SpaceX said that what appeared to be a hard-nosed stance was actually the result of a communications error.
The two operators last exchanged messages Aug. 28, when the probability of a collision was far below the threshold for evasive maneuver, the California-based company said in a statement.
The U.S. Air Force's 18th Space Control Squadron, which monitors objects in orbit, later raised the probability of a collision to more than 1 in 10,000, requiring an evasive maneuver.
"But a bug in our on-call paging system prevented the Starlink operator from seeing the follow-on correspondence on this probability increase," SpaceX said, adding that had the message been seen it would have coordinated with the Europeans to determine who should give way.
The company said it is investigating the issue and plans to implement "corrective actions."
The European Space Agency said the maneuver didn't affect operations of Aeolus, which was launched in August 2018 to measure global wind speeds and directions, thereby improving weather forecasts.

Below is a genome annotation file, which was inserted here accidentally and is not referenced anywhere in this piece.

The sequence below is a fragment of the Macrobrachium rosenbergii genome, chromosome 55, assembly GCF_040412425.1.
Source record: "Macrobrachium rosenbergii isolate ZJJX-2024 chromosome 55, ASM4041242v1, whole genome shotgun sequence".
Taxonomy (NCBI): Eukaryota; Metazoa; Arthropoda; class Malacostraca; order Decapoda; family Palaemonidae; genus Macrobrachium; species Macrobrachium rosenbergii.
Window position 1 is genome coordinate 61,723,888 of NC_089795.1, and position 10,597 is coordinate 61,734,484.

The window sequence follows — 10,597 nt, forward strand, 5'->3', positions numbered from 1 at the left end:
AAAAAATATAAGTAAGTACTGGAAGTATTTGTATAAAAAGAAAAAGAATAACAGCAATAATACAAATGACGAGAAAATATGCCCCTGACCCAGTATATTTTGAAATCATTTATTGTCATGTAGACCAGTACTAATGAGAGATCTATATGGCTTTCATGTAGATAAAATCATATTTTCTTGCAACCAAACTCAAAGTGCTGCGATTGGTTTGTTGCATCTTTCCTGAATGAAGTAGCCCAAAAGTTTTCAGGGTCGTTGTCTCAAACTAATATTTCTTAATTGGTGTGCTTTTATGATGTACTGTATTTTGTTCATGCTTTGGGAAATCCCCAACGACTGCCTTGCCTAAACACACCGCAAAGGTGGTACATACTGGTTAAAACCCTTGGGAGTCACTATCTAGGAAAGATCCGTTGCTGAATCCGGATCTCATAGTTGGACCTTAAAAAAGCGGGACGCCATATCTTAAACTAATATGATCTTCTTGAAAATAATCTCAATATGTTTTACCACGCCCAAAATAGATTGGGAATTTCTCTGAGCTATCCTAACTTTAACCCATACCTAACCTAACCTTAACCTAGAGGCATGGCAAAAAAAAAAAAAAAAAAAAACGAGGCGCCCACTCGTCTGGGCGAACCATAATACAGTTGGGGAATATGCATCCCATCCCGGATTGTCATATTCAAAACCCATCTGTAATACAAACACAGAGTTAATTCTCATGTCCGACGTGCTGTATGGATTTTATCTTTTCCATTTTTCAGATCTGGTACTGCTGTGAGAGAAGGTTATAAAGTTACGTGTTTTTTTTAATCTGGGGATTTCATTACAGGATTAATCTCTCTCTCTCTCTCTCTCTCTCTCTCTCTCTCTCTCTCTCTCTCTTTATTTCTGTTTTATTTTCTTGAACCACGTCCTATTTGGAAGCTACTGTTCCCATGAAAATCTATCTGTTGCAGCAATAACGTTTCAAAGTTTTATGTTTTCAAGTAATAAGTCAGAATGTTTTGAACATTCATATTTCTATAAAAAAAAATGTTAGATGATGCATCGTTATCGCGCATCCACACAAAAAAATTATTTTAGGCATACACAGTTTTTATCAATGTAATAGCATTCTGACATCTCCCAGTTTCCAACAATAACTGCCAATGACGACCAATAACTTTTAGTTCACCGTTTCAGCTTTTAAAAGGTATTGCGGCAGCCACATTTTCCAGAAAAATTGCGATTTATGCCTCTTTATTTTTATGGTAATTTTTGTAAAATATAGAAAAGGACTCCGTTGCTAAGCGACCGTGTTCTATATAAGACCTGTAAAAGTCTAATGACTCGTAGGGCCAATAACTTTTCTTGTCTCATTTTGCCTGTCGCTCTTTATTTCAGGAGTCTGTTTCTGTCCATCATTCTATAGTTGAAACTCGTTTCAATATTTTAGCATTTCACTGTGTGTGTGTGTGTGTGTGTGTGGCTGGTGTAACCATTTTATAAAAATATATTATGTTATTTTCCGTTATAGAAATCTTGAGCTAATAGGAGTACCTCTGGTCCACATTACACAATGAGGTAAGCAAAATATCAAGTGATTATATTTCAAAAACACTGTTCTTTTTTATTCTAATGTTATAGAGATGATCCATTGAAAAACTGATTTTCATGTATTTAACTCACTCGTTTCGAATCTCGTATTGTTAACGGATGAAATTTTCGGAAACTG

But ESA said the incident, along with the absence of firm traffic rules in orbit, highlighted the need to improve coordination among satellite operators.
"Today, this negotiation is done through exchanging emails, an archaic process that is no longer viable as increasing numbers of satellites in space mean more space traffic," said Holger Krag, head of space safety at ESA. The agency is proposing an automated system to deal with collision risk.
A crash could have sprayed thousands of pieces of debris across a wide area, greatly increasing the chances of further collisions between satellites and clouds of space junk.
While satellites have to dodge each other from time to time, "it is really the first time that we had to do it with one of these big constellations," said Klaus Merz of ESA's space debris office.
Starlink 44, which was launched in May, is part of a so-called mega constellation that will grow to thousands of satellites and with which SpaceX plans to provide internet services around the globe.
Merz noted that despite not hearing from SpaceX anymore, at least European Space Agency engineers knew which course Starlink 44 was on and were able to dodge the satellite.
"In the end the key information we needed was there," he said.